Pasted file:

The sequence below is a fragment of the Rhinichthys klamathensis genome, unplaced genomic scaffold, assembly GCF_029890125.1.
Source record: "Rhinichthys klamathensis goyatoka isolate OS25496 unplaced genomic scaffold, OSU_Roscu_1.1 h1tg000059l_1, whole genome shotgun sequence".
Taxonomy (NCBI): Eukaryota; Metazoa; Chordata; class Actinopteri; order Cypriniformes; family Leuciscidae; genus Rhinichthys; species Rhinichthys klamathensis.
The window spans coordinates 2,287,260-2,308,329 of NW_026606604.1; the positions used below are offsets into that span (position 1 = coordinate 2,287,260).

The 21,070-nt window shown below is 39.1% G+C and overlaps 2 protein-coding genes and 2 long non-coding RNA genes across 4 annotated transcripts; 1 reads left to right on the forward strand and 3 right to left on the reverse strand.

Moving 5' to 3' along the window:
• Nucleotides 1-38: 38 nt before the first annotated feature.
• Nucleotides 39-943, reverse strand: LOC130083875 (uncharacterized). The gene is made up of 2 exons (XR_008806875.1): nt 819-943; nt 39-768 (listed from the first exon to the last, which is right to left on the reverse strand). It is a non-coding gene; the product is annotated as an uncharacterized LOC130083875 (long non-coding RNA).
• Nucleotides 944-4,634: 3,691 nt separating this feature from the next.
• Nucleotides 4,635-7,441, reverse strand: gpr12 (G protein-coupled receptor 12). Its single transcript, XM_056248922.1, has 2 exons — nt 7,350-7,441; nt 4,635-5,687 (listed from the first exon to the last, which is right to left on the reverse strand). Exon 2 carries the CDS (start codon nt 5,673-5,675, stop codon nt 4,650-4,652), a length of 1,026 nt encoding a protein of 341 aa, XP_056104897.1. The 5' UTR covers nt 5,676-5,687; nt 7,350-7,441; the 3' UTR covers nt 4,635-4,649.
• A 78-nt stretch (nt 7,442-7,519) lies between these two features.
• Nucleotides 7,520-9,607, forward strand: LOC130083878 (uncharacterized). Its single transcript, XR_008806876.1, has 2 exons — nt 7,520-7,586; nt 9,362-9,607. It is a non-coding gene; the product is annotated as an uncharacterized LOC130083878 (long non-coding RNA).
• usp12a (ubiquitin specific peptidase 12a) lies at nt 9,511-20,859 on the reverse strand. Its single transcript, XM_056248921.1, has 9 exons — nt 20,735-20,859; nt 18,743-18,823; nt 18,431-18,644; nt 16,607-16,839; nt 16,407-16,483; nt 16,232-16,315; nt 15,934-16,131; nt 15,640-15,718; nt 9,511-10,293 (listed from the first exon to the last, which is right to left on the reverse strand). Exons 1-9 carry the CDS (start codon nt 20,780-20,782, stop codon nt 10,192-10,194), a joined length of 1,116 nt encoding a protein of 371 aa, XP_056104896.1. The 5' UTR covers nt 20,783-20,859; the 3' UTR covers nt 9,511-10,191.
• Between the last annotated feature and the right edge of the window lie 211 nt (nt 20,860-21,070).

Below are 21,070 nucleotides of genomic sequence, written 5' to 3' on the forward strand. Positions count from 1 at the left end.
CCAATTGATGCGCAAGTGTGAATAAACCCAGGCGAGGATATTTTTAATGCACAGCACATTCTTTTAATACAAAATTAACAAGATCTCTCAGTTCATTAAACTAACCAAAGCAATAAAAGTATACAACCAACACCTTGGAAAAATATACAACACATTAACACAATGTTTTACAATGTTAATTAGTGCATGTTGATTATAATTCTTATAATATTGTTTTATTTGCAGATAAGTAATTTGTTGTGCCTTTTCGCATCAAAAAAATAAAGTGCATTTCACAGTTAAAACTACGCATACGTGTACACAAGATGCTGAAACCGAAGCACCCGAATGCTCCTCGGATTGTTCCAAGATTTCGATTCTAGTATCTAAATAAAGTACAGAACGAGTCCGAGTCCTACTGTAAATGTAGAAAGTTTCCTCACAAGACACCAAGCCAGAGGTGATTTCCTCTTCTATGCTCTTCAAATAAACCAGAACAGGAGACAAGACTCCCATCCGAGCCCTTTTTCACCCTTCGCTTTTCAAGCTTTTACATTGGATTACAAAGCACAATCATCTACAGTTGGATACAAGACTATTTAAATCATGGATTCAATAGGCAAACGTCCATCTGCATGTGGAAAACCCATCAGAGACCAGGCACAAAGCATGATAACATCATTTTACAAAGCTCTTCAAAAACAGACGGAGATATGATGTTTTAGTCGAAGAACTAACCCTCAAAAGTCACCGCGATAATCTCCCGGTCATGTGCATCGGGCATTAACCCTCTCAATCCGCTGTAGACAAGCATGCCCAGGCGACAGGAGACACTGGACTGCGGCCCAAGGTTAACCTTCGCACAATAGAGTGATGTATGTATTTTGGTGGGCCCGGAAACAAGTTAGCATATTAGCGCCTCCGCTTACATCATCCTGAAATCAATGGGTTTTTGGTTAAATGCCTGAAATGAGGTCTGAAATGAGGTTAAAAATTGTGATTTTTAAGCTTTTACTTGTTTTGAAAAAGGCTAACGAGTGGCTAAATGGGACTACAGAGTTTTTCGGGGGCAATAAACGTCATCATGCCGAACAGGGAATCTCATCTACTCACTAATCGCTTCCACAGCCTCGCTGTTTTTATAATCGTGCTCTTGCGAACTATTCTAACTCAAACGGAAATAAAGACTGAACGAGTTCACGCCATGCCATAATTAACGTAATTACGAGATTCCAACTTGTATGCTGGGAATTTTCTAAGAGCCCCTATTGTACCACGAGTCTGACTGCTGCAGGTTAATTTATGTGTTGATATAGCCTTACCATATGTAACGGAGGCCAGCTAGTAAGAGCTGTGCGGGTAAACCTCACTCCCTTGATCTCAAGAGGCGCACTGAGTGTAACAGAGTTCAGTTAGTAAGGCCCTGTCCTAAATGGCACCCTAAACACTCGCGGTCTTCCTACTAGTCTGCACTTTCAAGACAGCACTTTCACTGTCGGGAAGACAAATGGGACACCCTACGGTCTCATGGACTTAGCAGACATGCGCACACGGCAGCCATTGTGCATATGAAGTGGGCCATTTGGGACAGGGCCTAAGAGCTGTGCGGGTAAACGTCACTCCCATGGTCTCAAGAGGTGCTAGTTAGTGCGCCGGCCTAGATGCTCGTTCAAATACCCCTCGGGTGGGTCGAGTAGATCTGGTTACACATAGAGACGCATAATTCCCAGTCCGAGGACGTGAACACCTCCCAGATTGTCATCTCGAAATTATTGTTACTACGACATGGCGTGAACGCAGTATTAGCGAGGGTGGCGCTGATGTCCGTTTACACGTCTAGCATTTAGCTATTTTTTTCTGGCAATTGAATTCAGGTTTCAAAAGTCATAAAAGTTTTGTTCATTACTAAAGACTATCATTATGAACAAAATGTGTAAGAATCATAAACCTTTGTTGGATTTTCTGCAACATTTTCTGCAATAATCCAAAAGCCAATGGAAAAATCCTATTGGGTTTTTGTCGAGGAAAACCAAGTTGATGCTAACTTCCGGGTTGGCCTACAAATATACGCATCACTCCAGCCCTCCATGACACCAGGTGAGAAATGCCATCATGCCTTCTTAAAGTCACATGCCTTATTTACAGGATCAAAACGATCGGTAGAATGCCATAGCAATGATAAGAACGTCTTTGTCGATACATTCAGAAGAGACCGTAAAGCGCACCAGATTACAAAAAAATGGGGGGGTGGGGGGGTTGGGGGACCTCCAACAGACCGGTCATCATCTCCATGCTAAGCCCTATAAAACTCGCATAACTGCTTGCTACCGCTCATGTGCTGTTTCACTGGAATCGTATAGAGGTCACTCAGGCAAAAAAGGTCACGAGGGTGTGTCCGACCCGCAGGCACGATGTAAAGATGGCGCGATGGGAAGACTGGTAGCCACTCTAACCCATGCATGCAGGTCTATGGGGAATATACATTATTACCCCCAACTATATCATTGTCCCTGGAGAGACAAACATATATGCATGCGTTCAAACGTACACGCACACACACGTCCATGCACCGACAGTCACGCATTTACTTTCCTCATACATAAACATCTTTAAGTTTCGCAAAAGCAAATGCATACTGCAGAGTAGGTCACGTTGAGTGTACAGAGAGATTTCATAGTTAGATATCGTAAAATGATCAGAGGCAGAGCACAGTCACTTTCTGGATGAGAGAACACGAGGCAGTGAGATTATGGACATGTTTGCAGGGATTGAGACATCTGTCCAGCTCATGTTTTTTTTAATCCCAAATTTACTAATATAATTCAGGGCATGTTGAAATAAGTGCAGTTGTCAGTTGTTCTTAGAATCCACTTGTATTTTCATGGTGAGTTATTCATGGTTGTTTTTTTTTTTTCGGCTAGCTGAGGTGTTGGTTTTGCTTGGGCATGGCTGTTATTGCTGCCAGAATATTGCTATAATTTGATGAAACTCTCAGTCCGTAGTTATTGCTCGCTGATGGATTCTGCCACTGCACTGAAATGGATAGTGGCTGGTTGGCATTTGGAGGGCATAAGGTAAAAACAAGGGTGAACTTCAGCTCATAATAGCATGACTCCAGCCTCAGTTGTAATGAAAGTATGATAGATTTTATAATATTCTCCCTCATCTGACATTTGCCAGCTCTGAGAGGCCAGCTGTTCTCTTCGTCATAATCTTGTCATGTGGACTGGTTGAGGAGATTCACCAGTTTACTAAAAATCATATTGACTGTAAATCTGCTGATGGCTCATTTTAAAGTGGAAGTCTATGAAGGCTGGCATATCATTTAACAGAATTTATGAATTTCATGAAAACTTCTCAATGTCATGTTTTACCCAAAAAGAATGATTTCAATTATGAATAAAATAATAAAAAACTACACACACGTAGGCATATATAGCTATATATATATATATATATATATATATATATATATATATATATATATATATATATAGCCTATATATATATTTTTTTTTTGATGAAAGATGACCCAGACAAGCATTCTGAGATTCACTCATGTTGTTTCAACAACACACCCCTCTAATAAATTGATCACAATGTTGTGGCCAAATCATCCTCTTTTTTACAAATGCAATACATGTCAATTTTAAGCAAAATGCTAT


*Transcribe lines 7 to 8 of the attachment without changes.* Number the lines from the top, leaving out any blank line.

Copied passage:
• Nucleotides 1-38: 38 nt before the first annotated feature.
• Nucleotides 39-943, reverse strand: LOC130083875 (uncharacterized). The gene is made up of 2 exons (XR_008806875.1): nt 819-943; nt 39-768 (listed from the first exon to the last, which is right to left on the reverse strand). It is a non-coding gene; the product is annotated as an uncharacterized LOC130083875 (long non-coding RNA).